Now, we do a soup like your’s Michelle and like you, we ALWAYS saute the onions (from our veg patch) to begin. Then its whateer is in the refrigerator! And its ALWAYS better the day after – and the soup never lasts past day two – its simply too good.

  • 6512 and growing

    I enjoy your writing and tips. Caramelizing onions definitely makes everything yummy. My newest trick is roasting: tomatoes, potatoes, zucchini, beets, garlic, onions…oh yeah.

    *And I drop very obvious hints to my family to praise my cooking daily. And I’m silly enough to fall for it.

  • Pat Katz

    Buddhists are advised to avoid onions as they “disturb the peace of mind” this applies to others in the allium family.

    • Michelle

      How do they disturb “peace of mind”? I’ve always heard that raw foodies, Buddhists and other “purists” have had an aversion to onions, but I have to admit, I’ve never really “got” the logic. Surely if Buddha had had my Dad’s soup, he’d be of a different mind on the subject….

  • Mickey

    Lovely post. Reminds me of my grandmother’s (“Mimi’s”) stew–tenderest, juiciest shreds of meat I’ve ever tasted–and waiting for the onions to turn transluscent in my mother’s spaghetti sauce–just before the best part, when the ground beef went in. You could always tell we we were going to have spaghetti by the smell of onions cooking in, yes, EVOO (extra virgin olive oil). Happy nights.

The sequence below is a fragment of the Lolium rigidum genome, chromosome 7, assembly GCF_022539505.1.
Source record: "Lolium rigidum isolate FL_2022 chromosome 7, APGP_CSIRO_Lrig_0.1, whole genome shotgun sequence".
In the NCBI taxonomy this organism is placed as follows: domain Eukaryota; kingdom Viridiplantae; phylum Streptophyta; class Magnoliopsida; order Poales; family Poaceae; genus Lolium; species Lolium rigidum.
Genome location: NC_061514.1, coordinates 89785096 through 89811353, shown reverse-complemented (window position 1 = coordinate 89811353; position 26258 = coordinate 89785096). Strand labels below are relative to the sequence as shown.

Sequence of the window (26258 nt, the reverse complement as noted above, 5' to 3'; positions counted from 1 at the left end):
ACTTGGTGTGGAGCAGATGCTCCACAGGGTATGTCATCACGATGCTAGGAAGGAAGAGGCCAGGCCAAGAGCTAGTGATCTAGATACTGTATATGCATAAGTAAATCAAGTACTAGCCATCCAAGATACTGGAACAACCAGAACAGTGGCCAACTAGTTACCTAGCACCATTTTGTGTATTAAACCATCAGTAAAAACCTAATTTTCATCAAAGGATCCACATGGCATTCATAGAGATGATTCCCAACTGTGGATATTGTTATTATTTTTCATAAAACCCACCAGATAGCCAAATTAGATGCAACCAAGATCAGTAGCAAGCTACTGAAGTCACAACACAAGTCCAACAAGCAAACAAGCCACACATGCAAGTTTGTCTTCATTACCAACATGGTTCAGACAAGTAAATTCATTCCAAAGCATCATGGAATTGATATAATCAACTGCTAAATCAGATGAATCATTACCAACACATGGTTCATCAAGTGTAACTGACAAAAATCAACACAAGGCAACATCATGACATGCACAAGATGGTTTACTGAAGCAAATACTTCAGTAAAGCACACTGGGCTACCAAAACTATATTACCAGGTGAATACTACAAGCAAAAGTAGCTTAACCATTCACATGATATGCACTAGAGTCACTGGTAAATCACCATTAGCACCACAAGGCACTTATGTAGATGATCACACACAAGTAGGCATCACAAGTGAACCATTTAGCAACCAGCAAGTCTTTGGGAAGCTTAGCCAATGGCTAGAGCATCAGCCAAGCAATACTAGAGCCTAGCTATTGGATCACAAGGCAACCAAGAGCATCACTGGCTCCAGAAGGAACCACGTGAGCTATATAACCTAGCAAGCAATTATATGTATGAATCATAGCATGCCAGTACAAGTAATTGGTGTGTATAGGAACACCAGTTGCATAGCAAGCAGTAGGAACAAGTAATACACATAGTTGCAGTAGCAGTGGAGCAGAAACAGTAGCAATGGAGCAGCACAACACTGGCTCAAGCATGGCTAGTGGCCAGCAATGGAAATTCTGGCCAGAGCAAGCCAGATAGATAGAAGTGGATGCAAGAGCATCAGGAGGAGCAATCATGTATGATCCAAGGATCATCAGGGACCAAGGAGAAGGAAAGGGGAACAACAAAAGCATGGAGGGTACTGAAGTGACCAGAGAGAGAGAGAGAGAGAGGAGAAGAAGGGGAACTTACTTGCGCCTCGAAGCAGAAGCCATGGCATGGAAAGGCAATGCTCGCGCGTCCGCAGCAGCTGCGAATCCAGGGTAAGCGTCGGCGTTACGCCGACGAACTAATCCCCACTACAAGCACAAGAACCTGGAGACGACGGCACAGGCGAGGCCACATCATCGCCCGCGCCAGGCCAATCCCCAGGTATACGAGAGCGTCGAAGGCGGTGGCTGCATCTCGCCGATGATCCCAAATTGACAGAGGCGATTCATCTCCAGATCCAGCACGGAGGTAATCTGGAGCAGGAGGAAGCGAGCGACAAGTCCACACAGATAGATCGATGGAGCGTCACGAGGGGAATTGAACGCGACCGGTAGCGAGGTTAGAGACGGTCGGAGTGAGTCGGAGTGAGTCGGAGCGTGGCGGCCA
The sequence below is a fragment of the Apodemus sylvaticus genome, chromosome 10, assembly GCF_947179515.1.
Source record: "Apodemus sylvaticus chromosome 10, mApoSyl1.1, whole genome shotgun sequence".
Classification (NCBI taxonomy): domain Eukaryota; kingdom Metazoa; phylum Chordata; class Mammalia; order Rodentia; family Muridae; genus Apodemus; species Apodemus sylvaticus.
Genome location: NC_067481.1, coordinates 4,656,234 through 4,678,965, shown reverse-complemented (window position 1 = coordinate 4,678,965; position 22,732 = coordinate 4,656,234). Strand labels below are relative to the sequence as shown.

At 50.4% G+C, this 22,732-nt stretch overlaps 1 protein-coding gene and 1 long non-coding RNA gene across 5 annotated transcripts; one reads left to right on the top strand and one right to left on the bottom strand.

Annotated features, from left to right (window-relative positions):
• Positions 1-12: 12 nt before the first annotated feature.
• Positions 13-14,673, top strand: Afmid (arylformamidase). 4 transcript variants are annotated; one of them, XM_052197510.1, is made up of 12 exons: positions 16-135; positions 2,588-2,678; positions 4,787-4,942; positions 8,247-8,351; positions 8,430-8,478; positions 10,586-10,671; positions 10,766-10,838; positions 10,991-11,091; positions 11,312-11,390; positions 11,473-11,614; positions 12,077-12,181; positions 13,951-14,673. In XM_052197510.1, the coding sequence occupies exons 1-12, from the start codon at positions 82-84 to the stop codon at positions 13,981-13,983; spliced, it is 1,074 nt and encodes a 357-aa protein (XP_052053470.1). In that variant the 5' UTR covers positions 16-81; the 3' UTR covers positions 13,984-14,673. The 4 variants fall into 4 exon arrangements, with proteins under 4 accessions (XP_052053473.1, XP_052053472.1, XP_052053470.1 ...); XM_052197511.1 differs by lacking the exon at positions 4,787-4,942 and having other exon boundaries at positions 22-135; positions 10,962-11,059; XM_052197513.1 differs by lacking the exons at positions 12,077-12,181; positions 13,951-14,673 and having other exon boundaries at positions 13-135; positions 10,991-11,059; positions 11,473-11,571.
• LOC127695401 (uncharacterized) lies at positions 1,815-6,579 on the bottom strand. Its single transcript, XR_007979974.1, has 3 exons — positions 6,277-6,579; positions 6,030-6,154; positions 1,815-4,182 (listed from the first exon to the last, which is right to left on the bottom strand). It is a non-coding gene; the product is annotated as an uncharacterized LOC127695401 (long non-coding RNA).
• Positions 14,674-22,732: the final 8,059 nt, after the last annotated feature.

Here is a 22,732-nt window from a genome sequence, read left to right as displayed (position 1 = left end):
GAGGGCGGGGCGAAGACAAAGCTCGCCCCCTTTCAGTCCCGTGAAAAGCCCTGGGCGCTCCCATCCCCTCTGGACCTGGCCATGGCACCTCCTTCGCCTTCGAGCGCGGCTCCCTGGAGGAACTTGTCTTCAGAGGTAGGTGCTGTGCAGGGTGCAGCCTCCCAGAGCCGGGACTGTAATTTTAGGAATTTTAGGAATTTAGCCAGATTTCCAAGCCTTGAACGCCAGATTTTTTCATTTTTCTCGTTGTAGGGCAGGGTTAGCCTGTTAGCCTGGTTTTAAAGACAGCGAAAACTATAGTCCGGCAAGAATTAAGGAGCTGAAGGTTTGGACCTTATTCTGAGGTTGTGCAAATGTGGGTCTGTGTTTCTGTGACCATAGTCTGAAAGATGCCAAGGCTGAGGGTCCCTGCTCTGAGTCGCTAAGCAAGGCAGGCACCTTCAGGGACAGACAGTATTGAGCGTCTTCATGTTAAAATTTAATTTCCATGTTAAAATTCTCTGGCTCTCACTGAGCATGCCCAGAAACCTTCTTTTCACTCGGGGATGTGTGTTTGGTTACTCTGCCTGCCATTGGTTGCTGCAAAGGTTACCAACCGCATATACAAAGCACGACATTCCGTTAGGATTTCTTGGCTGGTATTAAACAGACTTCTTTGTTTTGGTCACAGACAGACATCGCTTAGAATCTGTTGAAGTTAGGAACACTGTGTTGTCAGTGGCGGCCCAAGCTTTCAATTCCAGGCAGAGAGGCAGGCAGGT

• Kirsten

    I put chile powder in pretty much everything – it just adds that “certain something” that makes everything extra special. Garlic of course is also a favorite. My belief is that if people can still stand to be near you – you haven’t had enough garlic. My husband on the other hand, is unable to eat it in any quantity without serious gaseous consequences…

  • Emily Elizabeth – Kisses for Breakfast

    Thanks for the tip about celery! I saved the “trash” from some celery and other veggies the other day to make vegetable stock and now I’m confident it will taste good (with more onions of course)! I tend to add bananas to things a lot. I add them to most of my baked goods to sweeten them without using sugar.

    • Michelle

      Great tip about bananas as natural sweetener when baking – the other thing I’ll sometimes add is unsweetened applesauce (but then cut the liquid significantly since it brings so much of its own).

      • Emily Elizabeth @ Kisses for Breakfast

        I wanted to report back since you’re post influenced my cooking… After making the vegetable stock I mentioned above, I also made a pureed root vegetable soup the other day with it and I think it added a lot of flavor! Thank you for sharing your dad’s wisdom. 😉

        • Michelle

          Am so glad! Ya, celery leaves are pretty indispensable when it comes to soups. I made a broccoli one yesterday and tossed in a handful of the “foliage” which made it FAR more pungent and tasty.